Spice explains that Space Rocks will not work with other Atari flash cartridges than Harmony, as “the game utilizes the ARM processor in the Harmony as a co-processor, similar to the DPC that’s found in Activision’s Pitfall II for the 2600.”
Darrell Spice, Jr. is actively involved with Atari Age and the homebrew scene. He says about the origin of Space Rocks:
“I was working on Frantic, a remake of Berzerk/Frenzy, when I wondered if the Kernel for Frantic could be used as a basis for a remake of Asteroids. TIA, the Atari’s video chip, is so primitive it only has enough information to draw a single scan line on the TV. The Kernel is the part of the program that updates TIA in real time, scan line by scan line, in order to create the display.
“The Kernel would have less to update, as Space Rocks doesn’t need the playfield (the chunky background graphics), so repositioning of the 2 sprites (yep, the 2600 only has 2 sprites) could be done more frequently than in Frantic. I thought that would result in result in less flicker, but wasn’t sure if it would be acceptable or not so I did up a quick test.
“I planned to return to work on Frantic after that, but like an earworm I couldn’t get the ideas for Space Rocks out of my head so I continued to work on it. I just wrapped up work on Stay Frosty 2, a new AtariAge holiday cart, so am taking a break from Atari projects and will most likely resume work on Frantic early next year.”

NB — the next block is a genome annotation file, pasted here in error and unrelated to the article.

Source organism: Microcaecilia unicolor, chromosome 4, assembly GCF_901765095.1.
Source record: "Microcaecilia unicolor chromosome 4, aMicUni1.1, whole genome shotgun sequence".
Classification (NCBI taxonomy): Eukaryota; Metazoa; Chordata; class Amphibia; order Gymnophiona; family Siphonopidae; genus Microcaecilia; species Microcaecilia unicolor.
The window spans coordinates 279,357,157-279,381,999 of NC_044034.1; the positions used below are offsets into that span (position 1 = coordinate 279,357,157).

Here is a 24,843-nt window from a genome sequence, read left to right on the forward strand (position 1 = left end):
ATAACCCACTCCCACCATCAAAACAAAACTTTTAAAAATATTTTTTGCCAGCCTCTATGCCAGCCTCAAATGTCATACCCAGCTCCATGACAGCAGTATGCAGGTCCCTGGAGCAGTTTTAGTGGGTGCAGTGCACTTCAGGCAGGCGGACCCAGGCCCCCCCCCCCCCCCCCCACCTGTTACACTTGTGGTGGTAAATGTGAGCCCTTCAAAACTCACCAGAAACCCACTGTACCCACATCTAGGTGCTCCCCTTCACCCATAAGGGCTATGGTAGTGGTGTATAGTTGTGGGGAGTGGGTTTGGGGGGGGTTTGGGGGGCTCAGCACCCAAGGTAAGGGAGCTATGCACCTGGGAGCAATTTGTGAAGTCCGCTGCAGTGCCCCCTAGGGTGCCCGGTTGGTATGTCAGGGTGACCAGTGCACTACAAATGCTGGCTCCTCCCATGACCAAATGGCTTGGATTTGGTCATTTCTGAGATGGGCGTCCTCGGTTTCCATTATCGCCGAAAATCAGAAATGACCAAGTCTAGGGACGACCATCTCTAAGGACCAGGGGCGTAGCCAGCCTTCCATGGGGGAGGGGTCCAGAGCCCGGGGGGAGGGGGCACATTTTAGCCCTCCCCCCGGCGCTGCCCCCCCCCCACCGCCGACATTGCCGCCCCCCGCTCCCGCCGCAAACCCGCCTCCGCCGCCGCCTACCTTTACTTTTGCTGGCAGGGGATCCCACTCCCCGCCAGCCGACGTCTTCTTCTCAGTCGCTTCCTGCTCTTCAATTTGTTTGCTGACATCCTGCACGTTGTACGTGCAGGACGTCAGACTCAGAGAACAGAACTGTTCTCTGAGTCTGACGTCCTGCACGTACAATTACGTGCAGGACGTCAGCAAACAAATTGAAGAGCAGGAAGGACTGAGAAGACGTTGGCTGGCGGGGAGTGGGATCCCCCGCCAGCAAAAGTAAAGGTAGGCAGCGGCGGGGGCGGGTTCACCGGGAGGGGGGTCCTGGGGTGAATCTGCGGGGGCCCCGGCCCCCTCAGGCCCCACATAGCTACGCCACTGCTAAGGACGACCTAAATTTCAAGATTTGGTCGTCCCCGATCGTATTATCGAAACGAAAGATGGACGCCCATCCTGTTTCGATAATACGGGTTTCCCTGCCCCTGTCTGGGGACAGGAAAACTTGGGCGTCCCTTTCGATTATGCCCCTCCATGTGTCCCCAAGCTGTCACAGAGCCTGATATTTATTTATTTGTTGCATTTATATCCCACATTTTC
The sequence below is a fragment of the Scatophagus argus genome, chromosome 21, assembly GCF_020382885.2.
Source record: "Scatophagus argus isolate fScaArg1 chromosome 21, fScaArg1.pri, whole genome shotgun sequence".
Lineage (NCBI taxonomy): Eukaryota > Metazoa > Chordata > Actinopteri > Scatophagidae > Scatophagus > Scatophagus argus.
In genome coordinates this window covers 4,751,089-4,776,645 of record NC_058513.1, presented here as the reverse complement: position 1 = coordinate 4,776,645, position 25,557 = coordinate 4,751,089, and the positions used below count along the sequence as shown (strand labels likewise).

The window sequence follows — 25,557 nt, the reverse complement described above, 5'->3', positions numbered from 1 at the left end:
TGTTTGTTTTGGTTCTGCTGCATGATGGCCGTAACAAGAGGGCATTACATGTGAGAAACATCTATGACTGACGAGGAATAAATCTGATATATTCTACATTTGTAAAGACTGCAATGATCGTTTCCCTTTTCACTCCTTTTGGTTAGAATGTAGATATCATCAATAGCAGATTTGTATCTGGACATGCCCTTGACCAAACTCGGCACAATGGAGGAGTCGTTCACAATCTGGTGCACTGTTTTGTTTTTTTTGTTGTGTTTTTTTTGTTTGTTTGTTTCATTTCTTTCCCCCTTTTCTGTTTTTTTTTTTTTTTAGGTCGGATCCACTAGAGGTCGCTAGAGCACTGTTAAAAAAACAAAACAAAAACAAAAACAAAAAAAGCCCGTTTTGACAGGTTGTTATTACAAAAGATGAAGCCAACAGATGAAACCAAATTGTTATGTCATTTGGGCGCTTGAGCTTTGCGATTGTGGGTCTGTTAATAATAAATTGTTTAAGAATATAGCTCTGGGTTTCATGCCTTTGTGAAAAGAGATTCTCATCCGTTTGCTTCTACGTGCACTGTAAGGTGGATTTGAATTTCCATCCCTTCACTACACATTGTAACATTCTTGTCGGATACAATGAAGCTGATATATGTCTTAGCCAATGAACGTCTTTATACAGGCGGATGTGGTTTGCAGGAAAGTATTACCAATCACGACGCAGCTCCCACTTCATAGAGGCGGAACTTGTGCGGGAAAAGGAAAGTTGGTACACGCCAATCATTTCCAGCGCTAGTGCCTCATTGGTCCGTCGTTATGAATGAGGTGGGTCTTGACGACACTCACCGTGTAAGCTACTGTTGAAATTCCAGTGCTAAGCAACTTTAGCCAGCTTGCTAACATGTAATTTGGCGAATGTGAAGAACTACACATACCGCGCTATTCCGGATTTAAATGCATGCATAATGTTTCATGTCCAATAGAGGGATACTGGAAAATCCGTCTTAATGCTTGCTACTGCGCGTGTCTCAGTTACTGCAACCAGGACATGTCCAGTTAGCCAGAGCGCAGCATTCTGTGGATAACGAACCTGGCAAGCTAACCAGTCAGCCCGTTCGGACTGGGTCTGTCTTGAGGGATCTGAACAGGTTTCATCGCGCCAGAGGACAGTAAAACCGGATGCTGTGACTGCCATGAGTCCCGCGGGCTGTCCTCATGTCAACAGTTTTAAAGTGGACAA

For more detailed development info about Space Rocks, visit Spice’s project blog:
And for Frantic:
Visit his website spiceware.org for more information.
Japan, the nation that brought us giant battle robots, has announced that it’s getting into the asteroid blasting game.
The Japanese Aerospace Exploration Agency (JAXA) is going to launch a space cannon aboard the Hayabusa-2 space probe next year. In 2018, the cannon will arrive at asteroid 1999JU3, which orbits between Earth and Mars, and will shoot it with a metal bullet.
This mission will just punch a crater and collect dust for research: both on the what’s-in-the-asteroid front, as well as the save-the-planet end.